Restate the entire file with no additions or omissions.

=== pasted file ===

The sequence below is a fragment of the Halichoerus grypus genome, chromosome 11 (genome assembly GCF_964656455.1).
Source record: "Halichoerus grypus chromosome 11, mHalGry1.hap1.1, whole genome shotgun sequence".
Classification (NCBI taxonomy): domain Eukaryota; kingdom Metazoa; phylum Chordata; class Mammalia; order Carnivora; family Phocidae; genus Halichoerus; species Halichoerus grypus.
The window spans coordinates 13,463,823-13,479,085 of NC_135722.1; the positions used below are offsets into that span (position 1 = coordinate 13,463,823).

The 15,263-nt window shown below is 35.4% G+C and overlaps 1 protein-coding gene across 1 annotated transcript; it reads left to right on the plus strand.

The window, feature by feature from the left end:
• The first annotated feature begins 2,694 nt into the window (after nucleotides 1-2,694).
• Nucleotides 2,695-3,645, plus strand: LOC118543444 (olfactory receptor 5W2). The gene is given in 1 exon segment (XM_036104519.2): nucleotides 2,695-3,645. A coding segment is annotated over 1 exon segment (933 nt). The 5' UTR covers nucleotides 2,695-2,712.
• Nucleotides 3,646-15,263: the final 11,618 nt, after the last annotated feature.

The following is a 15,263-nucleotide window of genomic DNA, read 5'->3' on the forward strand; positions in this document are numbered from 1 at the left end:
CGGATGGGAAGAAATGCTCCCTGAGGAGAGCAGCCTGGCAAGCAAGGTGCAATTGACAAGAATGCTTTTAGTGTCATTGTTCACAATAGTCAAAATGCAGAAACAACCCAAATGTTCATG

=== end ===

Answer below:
The sequence below is a fragment of the Halichoerus grypus genome, chromosome 11 (genome assembly GCF_964656455.1).
Source record: "Halichoerus grypus chromosome 11, mHalGry1.hap1.1, whole genome shotgun sequence".
Classification (NCBI taxonomy): domain Eukaryota; kingdom Metazoa; phylum Chordata; class Mammalia; order Carnivora; family Phocidae; genus Halichoerus; species Halichoerus grypus.
The window spans coordinates 13,463,823-13,479,085 of NC_135722.1; the positions used below are offsets into that span (position 1 = coordinate 13,463,823).

The 15,263-nt window shown below is 35.4% G+C and overlaps 1 protein-coding gene across 1 annotated transcript; it reads left to right on the plus strand.

The window, feature by feature from the left end:
• The first annotated feature begins 2,694 nt into the window (after nucleotides 1-2,694).
• Nucleotides 2,695-3,645, plus strand: LOC118543444 (olfactory receptor 5W2). The gene is given in 1 exon segment (XM_036104519.2): nucleotides 2,695-3,645. A coding segment is annotated over 1 exon segment (933 nt). The 5' UTR covers nucleotides 2,695-2,712.
• Nucleotides 3,646-15,263: the final 11,618 nt, after the last annotated feature.

The following is a 15,263-nucleotide window of genomic DNA, read 5'->3' on the forward strand; positions in this document are numbered from 1 at the left end:
CGGATGGGAAGAAATGCTCCCTGAGGAGAGCAGCCTGGCAAGCAAGGTGCAATTGACAAGAATGCTTTTAGTGTCATTGTTCACAATAGTCAAAATGCAGAAACAACCCAAATGTTCATG